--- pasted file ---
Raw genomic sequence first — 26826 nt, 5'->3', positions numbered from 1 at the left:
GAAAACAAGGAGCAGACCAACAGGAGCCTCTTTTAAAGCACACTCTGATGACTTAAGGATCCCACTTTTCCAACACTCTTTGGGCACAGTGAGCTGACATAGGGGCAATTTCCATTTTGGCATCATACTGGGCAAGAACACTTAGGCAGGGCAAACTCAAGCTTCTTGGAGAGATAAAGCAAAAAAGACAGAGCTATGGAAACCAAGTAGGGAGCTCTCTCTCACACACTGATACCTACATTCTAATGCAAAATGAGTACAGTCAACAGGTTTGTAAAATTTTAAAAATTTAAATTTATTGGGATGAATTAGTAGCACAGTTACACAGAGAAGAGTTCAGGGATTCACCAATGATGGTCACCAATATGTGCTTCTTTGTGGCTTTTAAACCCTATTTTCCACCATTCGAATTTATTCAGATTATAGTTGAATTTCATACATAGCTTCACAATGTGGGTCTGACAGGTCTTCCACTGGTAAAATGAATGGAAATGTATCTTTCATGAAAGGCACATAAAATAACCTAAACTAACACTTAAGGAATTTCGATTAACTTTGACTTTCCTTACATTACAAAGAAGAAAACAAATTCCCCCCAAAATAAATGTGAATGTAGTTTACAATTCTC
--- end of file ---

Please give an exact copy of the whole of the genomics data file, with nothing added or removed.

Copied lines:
Raw genomic sequence first — 26826 nt, 5'->3', positions numbered from 1 at the left:
GAAAACAAGGAGCAGACCAACAGGAGCCTCTTTTAAAGCACACTCTGATGACTTAAGGATCCCACTTTTCCAACACTCTTTGGGCACAGTGAGCTGACATAGGGGCAATTTCCATTTTGGCATCATACTGGGCAAGAACACTTAGGCAGGGCAAACTCAAGCTTCTTGGAGAGATAAAGCAAAAAAGACAGAGCTATGGAAACCAAGTAGGGAGCTCTCTCTCACACACTGATACCTACATTCTAATGCAAAATGAGTACAGTCAACAGGTTTGTAAAATTTTAAAAATTTAAATTTATTGGGATGAATTAGTAGCACAGTTACACAGAGAAGAGTTCAGGGATTCACCAATGATGGTCACCAATATGTGCTTCTTTGTGGCTTTTAAACCCTATTTTCCACCATTCGAATTTATTCAGATTATAGTTGAATTTCATACATAGCTTCACAATGTGGGTCTGACAGGTCTTCCACTGGTAAAATGAATGGAAATGTATCTTTCATGAAAGGCACATAAAATAACCTAAACTAACACTTAAGGAATTTCGATTAACTTTGACTTTCCTTACATTACAAAGAAGAAAACAAATTCCCCCCAAAATAAATGTGAATGTAGTTTACAATTCTC